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Malignancy results from a complex combination of genetic and epigenetic changes, the full effects of which are still largely unknown. Here we summarize current knowledge of the origin, retrotranspositional activity, epigenetic state, and transcription of human endogenous retroviruses (HERVs), and then discuss the potential effects of their deregulation in cancer. Evidence suggests that cancer-associated epigenetic changes most likely underlie potential HERV-mediated effects on genome and transcriptome instability and may play a role in malignancy. Despite our currently limited understanding of the importance of HERVs or other transposable elements in cancer development, we believe that the emerging era of high-throughput sequencing of cancer genomes, epigenomes, and transcriptomes will provide unprecedented opportunities to investigate these roles in the future.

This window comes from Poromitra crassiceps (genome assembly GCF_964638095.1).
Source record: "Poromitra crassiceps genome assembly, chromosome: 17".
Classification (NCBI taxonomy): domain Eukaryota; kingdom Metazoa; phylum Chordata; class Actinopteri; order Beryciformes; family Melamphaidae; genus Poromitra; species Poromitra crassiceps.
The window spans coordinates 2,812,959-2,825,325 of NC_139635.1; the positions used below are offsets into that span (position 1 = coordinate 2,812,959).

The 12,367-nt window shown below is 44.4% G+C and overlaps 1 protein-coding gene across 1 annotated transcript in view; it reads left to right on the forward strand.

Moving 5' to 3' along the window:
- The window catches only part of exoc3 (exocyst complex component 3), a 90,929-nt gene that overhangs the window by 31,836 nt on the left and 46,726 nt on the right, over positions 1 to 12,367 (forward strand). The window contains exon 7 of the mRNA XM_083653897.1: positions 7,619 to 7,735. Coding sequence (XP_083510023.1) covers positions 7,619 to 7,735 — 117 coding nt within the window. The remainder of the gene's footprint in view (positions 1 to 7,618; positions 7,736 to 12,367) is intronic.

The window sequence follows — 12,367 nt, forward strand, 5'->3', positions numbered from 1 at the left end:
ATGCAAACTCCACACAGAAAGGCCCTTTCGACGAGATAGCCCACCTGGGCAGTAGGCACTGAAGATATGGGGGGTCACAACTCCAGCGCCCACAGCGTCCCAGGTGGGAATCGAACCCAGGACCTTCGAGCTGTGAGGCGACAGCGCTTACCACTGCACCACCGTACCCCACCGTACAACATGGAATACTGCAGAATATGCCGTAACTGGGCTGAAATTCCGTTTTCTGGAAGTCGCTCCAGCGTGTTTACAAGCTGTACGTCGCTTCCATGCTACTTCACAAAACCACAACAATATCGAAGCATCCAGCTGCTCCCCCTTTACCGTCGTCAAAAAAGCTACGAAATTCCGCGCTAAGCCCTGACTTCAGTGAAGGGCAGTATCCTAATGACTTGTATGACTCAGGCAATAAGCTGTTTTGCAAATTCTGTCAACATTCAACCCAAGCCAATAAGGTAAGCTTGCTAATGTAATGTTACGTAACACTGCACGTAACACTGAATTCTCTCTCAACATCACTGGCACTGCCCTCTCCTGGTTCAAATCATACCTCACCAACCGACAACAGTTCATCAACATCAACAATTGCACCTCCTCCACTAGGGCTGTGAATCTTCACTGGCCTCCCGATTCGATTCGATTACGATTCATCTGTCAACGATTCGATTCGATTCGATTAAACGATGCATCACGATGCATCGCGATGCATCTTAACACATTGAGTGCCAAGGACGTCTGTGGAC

Original publication

DOI

10.1016/j.semcancer.2010.05.005

Type

Journal article

Journal

Seminars in cancer biology

Publication Date

08/2010

Volume

20

Pages

246 - 253

Addresses

Terry Fox Laboratory, British Columbia Cancer Agency, Vancouver, BC, Canada. mromanis@bccrc.ca

Keywords

Animals, Humans, Endogenous Retroviruses, Neoplasms, Cell Transformation, Viral, Genomic Instability, Mutagenesis, Insertional, Epigenesis, Genetic, Terminal Repeat Sequences, Models, Biological, Promoter Regions, Genetic